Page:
Treasury Sanctions Chinese Companies for Illicit N. Korea Trade

New U.S. advisory reveals massive illegal petroleum, coal trade in violation of U.S. and UN sanctions

Treasury Secretary Steven Mnuchin
Treasury Secretary Steven Mnuchin / Getty Images

The Treasury Department on Thursday imposed sanctions on two Chinese companies linked to illicit cargo transfers to North Korea in violation of U.S. and U.N. sanctions.

The two companies, Dalian Haibo International Freight Co. Ltd., and Liaoning Danxing International Forwarding Co. Ltd., helped Pyongyang evade sanctions by facilitating ship-to-ship transfers of refined petroleum and other acquisitions that violate sanctions.

The sanctions imposed by Treasury block U.S. companies, including banks, from doing business with the Chinese firms, a designation that prevents the companies from using the international banking system.

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The action was taken by the Office of Foreign Assets Control, known as OFAC. The office also announced in a related action, along with the State Department and Coast Guard, release of an updated advisory that provides new details of North Korean sanctions evasion.

The advisory identified dozens of ships engaged in ship-to-ship transfers of oil products or coal with North Korean tankers and freighters.

"Treasury will continue to enforce our sanctions, and we are making it explicitly clear that shipping companies employing deceptive tactics to mask illicit trade with North Korea expose themselves to great risk," said Treasury Secretary Steven Mnuchin.

The fate of the sanctions, however, was thrown into question on Friday after President Trump tweeted he was rescinding plans to impose additional, large-scale sanctions on North Korea.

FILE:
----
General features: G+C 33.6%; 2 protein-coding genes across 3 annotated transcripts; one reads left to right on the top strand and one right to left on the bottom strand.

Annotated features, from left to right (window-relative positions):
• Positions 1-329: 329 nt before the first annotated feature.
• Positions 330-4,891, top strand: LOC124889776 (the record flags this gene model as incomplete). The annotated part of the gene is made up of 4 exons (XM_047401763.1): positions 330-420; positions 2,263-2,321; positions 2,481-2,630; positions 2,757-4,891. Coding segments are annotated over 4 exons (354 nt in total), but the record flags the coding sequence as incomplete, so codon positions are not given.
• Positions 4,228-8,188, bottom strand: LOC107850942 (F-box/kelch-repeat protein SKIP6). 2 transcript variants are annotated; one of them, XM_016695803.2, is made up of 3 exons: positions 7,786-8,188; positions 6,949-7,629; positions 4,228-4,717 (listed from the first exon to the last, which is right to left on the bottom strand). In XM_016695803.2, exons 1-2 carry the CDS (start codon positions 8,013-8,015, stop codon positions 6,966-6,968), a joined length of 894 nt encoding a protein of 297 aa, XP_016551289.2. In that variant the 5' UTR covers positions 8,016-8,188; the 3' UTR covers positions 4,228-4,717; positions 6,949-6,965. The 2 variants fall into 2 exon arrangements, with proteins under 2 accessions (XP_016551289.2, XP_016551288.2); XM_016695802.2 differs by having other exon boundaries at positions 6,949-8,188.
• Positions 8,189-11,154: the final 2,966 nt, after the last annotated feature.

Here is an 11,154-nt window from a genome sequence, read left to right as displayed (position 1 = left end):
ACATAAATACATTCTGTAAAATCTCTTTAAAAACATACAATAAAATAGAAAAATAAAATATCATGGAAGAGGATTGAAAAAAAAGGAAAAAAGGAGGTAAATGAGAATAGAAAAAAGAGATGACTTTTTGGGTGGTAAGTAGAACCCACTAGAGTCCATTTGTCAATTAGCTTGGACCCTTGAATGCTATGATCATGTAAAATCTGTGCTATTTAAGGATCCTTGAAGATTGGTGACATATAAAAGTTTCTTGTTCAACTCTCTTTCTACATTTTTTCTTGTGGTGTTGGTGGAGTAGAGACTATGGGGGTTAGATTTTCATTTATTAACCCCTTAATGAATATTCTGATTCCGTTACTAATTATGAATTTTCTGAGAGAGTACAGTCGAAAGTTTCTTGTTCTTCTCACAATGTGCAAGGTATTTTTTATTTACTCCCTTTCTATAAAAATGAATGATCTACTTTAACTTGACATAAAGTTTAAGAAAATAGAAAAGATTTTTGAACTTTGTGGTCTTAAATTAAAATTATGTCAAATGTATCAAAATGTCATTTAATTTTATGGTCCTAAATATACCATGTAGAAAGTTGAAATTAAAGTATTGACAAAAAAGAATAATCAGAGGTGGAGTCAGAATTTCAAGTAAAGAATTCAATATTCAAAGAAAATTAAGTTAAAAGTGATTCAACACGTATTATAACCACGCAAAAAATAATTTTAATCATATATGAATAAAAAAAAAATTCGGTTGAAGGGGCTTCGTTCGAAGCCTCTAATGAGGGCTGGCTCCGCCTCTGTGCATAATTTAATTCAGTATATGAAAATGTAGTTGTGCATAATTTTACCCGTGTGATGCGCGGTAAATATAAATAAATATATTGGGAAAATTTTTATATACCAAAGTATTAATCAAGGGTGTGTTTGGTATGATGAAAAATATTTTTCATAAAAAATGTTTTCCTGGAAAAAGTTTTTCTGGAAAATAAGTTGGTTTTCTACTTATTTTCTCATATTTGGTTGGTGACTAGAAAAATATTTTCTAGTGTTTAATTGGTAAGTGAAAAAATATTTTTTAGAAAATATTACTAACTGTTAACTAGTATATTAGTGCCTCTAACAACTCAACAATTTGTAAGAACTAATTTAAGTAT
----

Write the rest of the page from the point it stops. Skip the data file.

White House and Treasury officials could not be reached for comment on whether the president was referring to the sanctions announced on Thursday, or was canceling plans for additional North Korean sanctions.

The Trump tweet stated that Treasury announced Friday the plans for additional sanctions. But Treasury made no announcement that day. It could not be learned if the president was referring to new sanctions beyond the two Chinese companies, or had misspoken about the sanctions imposed Thursday.

"I have today ordered the withdrawal of those additional sanctions!" Trump stated.

The sanctions are part of the Trump administration's campaign of applying pressure on the regime of North Korean leader Kim Jong Un to agree to give up its nuclear and long-range missile programs.

Dalian Haibo was caught providing unspecified goods to North Korea's Paeksol Trading Corporation that is linked to Reconnaissance General Bureau (RGB), North Korea's intelligence service.

Paeksol in the past was sanctioned for selling metal and coal from North Korea in violation of sanctions designed to pressure the North Korean government and ruling communist Workers’ Party of Korea.

Dalian Haibo shipped goods from China to Paeksol in early 2018 and the items were traced to Nampo, a North Korean port.

Liaoning Danxing was sanctioned for working with North Korea's transportation industry.

"Liaoning Danxing routinely used deceptive practices that enabled EU-based North Korean procurement officials to operate and purchase goods for the [North Korean] regime," Treasury said in a statement.

No details of specific activities by the two companies were disclosed. A Treasury spokeswoman declined to provide additional details.